Last weekend I took a trip to a beautiful seaside town on the Costa Blanca in Spain, called Jávea. In the Airbnb I stayed in, there was a pile of old magazines and books. I picked one up, an old French magazine, and flicked through it. On one page, I was stunned for a minute to see an image I know well.
A small black and white image of a couple dancing. The man, dapper in a suit and loafers, has one arm around his partner. She’s cool, in a tucked in shirt and calf length black skirt, one arm on her partner’s shoulder, the other hidden behind her back. She looks directly at the camera, ready to be swung around. They look relaxed and insouciant, moving to a beat. It’s a beautiful picture.
And it has a place close to my heart. It’s an image I came across randomly over a year ago now, and it’s one I’ve studied many times since.
Building a specific picture of what you want
It’s part of a vision board that I created prior to moving to Spain. Along with several other images, it’s a picture I looked at over and over in the run up to moving. These pictures made me dream, I could imagine how I wanted my life to be, how I wanted it to change.
I’d read a few books that mention how powerful a vision board can be, so I thought I’d give it a go. I knew that I wanted to move to Spain, but I knew that I had to put the idea to my bosses, and get over any fears around actually doing it.
My interpretation is that if you put effort into focussing specifically on what you want, use images to help you visualise what you want, and, importantly, how you want to feel, it helps you move closer to achieving your goal.
The more you can build a specific picture of what you want, the more real it becomes. The more you focus on what you want, and the more open you become to opportunities to make it happen.
My vision board
Take my vision board based on my decision to move to Valencia for example, which I created using Pinterest. (I’ll write another post about how to create a vision board – watch this space.) I called it ‘I live in Ruzafa’ (my neighbourhood in Valencia). I selected any image that related to how I imagined my life to be in Spain to be,. Any image that made me feel happy and excited for my potential life in Spain.
For example, I picked images of the streets I wanted to walk around in.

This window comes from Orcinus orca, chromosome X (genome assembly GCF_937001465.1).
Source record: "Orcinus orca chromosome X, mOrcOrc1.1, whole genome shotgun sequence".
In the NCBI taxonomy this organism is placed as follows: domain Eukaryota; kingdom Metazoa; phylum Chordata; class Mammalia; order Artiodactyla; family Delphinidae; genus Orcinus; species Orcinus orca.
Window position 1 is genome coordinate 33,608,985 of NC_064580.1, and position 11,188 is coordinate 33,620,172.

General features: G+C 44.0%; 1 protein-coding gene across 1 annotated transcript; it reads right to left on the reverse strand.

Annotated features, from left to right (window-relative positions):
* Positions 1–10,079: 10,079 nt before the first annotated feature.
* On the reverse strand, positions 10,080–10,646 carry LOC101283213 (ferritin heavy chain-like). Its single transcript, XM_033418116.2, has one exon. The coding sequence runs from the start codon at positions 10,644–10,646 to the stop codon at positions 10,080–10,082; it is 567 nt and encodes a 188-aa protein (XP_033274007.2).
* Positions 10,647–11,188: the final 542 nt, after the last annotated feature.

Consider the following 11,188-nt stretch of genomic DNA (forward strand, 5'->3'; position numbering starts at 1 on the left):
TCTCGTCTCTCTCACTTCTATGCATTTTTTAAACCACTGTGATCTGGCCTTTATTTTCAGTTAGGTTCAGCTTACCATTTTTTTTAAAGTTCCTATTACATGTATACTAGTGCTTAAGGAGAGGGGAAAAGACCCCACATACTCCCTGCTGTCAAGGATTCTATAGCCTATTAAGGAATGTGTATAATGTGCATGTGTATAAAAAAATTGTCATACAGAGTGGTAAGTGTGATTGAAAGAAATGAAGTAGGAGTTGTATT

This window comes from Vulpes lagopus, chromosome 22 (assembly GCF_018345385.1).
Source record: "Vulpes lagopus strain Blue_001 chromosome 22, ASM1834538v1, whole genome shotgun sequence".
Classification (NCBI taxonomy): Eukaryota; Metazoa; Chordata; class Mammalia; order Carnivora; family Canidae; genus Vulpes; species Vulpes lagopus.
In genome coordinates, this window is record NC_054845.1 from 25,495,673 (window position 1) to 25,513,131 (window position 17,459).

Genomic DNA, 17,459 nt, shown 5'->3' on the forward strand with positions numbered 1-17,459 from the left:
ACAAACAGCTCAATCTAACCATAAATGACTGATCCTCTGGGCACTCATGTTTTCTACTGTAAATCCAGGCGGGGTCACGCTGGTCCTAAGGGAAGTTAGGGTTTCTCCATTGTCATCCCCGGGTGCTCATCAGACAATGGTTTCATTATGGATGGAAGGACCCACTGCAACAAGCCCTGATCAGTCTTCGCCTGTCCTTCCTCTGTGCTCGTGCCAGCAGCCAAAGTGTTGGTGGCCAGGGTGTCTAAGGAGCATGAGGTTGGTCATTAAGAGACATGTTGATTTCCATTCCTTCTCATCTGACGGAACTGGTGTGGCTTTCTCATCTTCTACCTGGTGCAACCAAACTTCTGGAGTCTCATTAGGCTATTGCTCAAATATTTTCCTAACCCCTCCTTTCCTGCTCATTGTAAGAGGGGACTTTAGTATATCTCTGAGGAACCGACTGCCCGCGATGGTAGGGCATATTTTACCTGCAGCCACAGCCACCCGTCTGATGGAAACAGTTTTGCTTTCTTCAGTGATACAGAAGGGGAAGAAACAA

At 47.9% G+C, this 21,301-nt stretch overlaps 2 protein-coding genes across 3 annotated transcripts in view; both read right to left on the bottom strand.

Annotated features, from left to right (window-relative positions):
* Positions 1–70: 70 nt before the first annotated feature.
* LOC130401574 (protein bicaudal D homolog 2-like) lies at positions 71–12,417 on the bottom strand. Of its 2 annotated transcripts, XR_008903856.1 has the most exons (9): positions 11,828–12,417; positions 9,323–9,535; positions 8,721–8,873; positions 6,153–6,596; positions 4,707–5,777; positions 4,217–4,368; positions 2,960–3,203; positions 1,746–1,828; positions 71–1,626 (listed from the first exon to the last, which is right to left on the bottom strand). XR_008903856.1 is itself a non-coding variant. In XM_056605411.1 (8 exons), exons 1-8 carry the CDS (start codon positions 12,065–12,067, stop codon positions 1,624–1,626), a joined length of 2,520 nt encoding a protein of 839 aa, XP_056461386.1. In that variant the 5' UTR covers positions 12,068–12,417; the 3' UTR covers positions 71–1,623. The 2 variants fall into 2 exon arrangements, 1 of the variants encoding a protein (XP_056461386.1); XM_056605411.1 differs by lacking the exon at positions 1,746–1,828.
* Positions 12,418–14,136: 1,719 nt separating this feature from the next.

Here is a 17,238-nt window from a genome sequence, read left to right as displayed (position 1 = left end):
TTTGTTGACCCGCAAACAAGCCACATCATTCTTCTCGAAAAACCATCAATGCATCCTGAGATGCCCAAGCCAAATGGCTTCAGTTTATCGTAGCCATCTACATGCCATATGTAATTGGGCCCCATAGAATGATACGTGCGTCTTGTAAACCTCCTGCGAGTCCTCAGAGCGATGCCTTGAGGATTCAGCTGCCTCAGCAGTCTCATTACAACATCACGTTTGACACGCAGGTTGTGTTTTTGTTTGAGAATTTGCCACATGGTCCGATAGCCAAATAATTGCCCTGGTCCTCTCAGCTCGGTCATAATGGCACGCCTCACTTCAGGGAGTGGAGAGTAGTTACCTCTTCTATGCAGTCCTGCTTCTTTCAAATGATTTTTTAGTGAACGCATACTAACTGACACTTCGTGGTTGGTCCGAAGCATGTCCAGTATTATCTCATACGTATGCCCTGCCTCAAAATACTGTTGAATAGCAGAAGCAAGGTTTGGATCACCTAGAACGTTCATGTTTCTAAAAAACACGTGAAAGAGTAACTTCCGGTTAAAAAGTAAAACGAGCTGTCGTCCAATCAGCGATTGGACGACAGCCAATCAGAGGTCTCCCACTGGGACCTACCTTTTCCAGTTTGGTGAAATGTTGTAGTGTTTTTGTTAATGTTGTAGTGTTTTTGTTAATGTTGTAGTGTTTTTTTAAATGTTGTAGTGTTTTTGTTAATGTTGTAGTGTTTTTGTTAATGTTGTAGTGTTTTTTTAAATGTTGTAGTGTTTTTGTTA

There’s an image of a people eating dinner sat outside a restaurant, along a cobbled street; it’s early evening and there is soft lighting above their heads, shuttered windows overhead.
I chose a picture of a minimalist pilates studio.
There’s an image of a passageway in a park, with benches along one side, and what appears to be a tunnel of pink bougainvillea stretching along to the end.
There’s a picture of the co-work space I’d spotted on a previous visit.
There are numerous cool cafes I could picture myself drinking in, working in, catching up with friends in.
I had images of a park I wanted to walk and picnic in, the beach I wanted to relax at during weekends.
I had images of the sort of flat I wanted to live in: modern, simple, bright.
Every time I’d look at this vision board, I’d feel a buzz of excitement. It helped me believe that my dream could be possible. It gave me the motivation to go for it and make it happen.
And now, over a year after moving to Valencia, I walk through the streets I’d captured on my vision board. I’m in the cafes, the co-work space, and the park every day. I visit a pilates studio two minutes from my front door and go to the beach whenever the urge takes me. I live in a modern, simple, bright apartment.
And I dance salsa (read more here). Not quite with the pizzazz of the couple in my picture (and I don’t think they’re actually dancing salsa), but nevermind.
I frequently feel that same buzz of excitement I felt when looking at my vision board. I’m really here, doing the things I wanted to do!
I’m not saying this to show off. My life certainly isn’t perfect. But I consciously thought about how I want to life my life, what I want to do, how I want it to be. That’s the first step to making it a reality.
Seeing the picture of the dancers in the magazine touched me. It feels special. My vision board held components of this dream I held so close, that has become a reality. I can see how far I’ve come.
Using visualisations isn’t magic
You’re training your mind to focus on what you want. Willing yourself to do what you really want. It’s about reminding yourself of what’s important to you. When your visualisations start to become reality, it feels like magic.
Please share with someone you think might enjoy exploring vision boards.
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You can download my guide to creating vision boards as a PDF here: Vision boards ebook